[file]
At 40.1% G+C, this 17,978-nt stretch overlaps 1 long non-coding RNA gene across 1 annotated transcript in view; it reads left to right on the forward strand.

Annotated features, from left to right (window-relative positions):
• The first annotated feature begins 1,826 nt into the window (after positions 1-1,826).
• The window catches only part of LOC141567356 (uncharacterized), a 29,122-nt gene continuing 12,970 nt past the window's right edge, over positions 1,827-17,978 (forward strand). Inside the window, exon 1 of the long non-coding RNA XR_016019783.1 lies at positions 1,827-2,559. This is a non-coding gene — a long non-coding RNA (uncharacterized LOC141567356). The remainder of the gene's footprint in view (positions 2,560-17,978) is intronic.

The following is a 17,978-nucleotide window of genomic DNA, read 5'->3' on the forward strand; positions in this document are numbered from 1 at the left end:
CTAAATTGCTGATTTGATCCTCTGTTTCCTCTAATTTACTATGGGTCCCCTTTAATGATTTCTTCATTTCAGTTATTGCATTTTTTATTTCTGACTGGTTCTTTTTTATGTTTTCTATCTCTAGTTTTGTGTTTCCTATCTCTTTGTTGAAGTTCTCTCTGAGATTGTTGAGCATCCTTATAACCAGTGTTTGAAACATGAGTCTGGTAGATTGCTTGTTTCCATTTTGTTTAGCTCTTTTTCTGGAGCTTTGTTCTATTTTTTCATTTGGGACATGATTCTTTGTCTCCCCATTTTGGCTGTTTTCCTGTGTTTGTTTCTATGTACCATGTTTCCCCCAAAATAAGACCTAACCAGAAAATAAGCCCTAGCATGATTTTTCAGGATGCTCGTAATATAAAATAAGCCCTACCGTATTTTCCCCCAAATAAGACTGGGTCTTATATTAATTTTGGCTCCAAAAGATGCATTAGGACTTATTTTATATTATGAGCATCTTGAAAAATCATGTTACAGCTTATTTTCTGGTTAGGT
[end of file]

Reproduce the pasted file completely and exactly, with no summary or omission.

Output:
At 40.1% G+C, this 17,978-nt stretch overlaps 1 long non-coding RNA gene across 1 annotated transcript in view; it reads left to right on the forward strand.

Annotated features, from left to right (window-relative positions):
• The first annotated feature begins 1,826 nt into the window (after positions 1-1,826).
• The window catches only part of LOC141567356 (uncharacterized), a 29,122-nt gene continuing 12,970 nt past the window's right edge, over positions 1,827-17,978 (forward strand). Inside the window, exon 1 of the long non-coding RNA XR_016019783.1 lies at positions 1,827-2,559. This is a non-coding gene — a long non-coding RNA (uncharacterized LOC141567356). The remainder of the gene's footprint in view (positions 2,560-17,978) is intronic.

The following is a 17,978-nucleotide window of genomic DNA, read 5'->3' on the forward strand; positions in this document are numbered from 1 at the left end:
CTAAATTGCTGATTTGATCCTCTGTTTCCTCTAATTTACTATGGGTCCCCTTTAATGATTTCTTCATTTCAGTTATTGCATTTTTTATTTCTGACTGGTTCTTTTTTATGTTTTCTATCTCTAGTTTTGTGTTTCCTATCTCTTTGTTGAAGTTCTCTCTGAGATTGTTGAGCATCCTTATAACCAGTGTTTGAAACATGAGTCTGGTAGATTGCTTGTTTCCATTTTGTTTAGCTCTTTTTCTGGAGCTTTGTTCTATTTTTTCATTTGGGACATGATTCTTTGTCTCCCCATTTTGGCTGTTTTCCTGTGTTTGTTTCTATGTACCATGTTTCCCCCAAAATAAGACCTAACCAGAAAATAAGCCCTAGCATGATTTTTCAGGATGCTCGTAATATAAAATAAGCCCTACCGTATTTTCCCCCAAATAAGACTGGGTCTTATATTAATTTTGGCTCCAAAAGATGCATTAGGACTTATTTTATATTATGAGCATCTTGAAAAATCATGTTACAGCTTATTTTCTGGTTAGGT